After Common Sense, which cogently argued for independence with both reason and passion, all the Founders and a significant percentage of the American population (estimated to be about one third) became convinced that independence was the only moral and rational way for them. (Other one third remained neutral and another one third remained loyal to the British king.)
Then, as Rose Wilder Lane states in The Discovery of Freedom (1943), “Jefferson asked Paine to write a draft of The Declaration of Independence,” which Paine did. Thomas Jefferson and John Adams hand-copied the draft (Adams, it is evident, more faithfully). Thomas Jefferson, mainly, as well as the Committee of Five (Thomas Jefferson, John Adams, Benjamin Franklin, Roger Sherman, and Robert R. Livingston), did the editing (and editing out) and the revisions on Jefferson’s handwritten copy, which was presented to the Congress and became the final version with everyone’s signature officially on July 4, 1776 (actually July 2, 1776). All of those who signed The Declaration (56 individuals) courageously risked their lives and many indeed suffered severe consequences..
John Adam’s handwritten copy of the draft has been kept as it was written, which is 99 plus percent identical in wording with Jefferson’s copy but with distinct marks of Paine’s writing style (e.g., Paine grew up in a strict Quaker family and Quakers used to capitalize the first letter of important pronouns, which rule Paine faithfully maintained all his life). Also, when you compare the styles of writing of Thomas Paine, Thomas Jefferson, John Adams, and The Declaration, as well as their ways of expressing ideas in writing and in deed, Paine’s authorship of the original draft becomes increasingly clearer.
Further, the “Slavery Clause” in the original draft was completely erased in the final version. This is one of the most unmistakable proofs of Paine’s authorship of the original. Jefferson remained throughout his life a slave owner. Not only Jefferson but also several other signers of The Declaration were wealthy slave owners, and Jefferson should have known that none of them would ever sign The Declaration with the Slavery Clause in it, and knowing this he would not have written and included it in the original.
(Thomas Paine was an original abolitionist, and actually helped abolish slavery and emancipate slaves in Pennsylvania in the 1780s.)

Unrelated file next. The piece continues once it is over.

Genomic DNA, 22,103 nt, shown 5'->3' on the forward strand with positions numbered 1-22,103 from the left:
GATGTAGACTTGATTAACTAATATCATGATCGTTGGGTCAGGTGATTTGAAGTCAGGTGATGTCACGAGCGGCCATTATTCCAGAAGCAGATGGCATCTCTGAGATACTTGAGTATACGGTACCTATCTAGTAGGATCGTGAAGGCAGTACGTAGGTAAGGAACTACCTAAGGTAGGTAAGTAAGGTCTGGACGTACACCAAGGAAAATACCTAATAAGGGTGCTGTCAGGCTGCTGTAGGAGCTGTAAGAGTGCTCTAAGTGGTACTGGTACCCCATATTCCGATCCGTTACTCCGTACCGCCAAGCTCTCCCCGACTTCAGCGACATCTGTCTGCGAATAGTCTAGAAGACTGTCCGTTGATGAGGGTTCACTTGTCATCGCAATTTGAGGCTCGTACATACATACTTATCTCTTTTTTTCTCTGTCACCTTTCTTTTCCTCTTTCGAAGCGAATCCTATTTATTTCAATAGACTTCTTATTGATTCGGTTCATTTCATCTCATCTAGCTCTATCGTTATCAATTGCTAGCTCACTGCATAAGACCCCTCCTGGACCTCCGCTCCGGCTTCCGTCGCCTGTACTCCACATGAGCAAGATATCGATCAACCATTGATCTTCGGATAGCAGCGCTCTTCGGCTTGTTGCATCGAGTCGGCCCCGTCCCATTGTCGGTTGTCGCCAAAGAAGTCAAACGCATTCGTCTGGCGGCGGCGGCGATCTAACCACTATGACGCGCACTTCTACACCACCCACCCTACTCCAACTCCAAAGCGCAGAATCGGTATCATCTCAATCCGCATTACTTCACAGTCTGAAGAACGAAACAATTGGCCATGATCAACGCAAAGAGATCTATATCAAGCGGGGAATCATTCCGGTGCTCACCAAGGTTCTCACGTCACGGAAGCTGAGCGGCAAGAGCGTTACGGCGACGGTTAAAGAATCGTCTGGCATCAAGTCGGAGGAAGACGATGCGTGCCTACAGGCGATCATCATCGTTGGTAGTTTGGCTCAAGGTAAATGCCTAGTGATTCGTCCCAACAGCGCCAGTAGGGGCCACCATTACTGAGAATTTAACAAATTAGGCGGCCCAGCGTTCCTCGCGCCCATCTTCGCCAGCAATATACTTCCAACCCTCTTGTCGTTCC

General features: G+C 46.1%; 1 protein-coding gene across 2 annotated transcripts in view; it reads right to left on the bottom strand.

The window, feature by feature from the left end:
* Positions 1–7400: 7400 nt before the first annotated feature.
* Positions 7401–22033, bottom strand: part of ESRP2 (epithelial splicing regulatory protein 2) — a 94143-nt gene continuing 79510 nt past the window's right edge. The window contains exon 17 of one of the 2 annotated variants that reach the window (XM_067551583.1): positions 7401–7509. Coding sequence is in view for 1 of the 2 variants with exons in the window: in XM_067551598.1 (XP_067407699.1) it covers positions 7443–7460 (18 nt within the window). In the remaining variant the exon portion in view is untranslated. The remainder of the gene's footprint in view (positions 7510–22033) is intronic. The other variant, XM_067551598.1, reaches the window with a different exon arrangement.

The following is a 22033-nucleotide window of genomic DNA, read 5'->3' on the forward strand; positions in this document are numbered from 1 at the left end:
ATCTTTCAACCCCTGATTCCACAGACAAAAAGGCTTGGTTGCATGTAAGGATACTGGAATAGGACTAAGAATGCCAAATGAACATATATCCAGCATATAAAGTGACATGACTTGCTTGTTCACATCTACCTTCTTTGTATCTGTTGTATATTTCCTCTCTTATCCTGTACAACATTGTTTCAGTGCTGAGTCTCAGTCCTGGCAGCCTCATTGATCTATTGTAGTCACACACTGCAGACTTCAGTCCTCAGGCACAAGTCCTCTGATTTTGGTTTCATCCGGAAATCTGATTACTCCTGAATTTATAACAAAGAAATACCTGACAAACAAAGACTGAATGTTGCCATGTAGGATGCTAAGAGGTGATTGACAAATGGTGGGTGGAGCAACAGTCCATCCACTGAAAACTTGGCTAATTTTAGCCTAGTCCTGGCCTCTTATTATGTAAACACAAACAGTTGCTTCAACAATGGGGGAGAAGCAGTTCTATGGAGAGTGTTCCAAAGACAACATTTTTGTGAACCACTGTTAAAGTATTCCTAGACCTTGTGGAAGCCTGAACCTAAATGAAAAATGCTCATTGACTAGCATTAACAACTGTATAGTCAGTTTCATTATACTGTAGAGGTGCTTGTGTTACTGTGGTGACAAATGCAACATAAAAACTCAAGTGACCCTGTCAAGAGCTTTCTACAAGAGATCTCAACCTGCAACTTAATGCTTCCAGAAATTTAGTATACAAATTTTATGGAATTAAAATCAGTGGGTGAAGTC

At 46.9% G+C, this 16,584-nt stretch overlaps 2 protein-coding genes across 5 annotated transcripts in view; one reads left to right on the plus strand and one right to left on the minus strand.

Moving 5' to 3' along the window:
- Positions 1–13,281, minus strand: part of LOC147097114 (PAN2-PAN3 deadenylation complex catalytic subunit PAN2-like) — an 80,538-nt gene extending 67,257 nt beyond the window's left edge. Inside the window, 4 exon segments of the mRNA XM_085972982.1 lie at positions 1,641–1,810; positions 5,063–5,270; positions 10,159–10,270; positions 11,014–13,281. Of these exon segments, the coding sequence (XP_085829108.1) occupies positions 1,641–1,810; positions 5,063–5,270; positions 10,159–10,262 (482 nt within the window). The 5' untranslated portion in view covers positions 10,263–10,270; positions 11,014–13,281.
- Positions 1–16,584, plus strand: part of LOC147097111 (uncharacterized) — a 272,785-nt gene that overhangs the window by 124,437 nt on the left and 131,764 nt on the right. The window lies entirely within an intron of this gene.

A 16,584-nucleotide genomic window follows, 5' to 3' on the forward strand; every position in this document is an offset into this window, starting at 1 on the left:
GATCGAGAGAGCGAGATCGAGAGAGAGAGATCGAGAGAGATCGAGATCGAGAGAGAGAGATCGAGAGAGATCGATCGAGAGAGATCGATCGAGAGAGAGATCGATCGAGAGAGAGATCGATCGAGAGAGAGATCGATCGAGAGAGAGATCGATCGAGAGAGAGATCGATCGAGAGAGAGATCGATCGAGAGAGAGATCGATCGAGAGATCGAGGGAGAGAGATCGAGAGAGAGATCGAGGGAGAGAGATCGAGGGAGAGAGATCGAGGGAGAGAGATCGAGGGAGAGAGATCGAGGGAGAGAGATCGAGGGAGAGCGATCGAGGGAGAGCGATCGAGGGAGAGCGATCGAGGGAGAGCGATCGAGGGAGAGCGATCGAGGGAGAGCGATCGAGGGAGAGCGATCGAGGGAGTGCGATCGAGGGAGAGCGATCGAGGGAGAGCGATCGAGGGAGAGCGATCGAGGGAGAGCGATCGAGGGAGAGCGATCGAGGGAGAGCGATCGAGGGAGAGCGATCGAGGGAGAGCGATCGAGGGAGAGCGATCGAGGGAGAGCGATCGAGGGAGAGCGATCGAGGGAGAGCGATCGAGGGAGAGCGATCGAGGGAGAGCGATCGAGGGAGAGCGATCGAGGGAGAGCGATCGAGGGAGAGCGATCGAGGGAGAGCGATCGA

Long before this discovery, I had always felt the closest affinity to and the profoundest admiration for Thomas Paine amongst all of the Founders all of whom I highly respect. Thomas Paine and his epochal contributions remain relatively unknown, and often misunderstood or underappreciated by those who know (about) him and his work, because he was the victim of negative campaigns against him fraught with dishonest fabrications and prevarications.
Thomas Paine was a man of humble origin, unlike Thomas Jefferson and many other Founders and Framers. He was a foreigner, undistinguished in his own country prior to his coming to America and writing of Common Sense. He was a genius philosopher and an inspired writer who combined passion with impeccable logic and rationality.
While Paine was a brilliant political philosopher or even strategist, he was never a politician. He never compromised his philosophical principles for expediency. He was devoted to the idea and vision of freedom and independence, but never sought after power or fame. On subjects that mattered to him, he was outspoken with logic and passion, and never feigned humility or modesty.
The most devastating were, however, (1) the unfortunate misunderstanding that took place between Washington and Paine during the time Paine was in jail in France (waiting for a guillotine) and shortly after he was released; and (2) his visionary work The Age of Reason (which I started to write while in the French jail to complete before his “certain” death) was too ahead of his time and was universally condemned by the religious Americans.
Thus, he never gained popularity as a person and became a target of negative publicity and rumor, while deeply respected by those relative few who really knew him.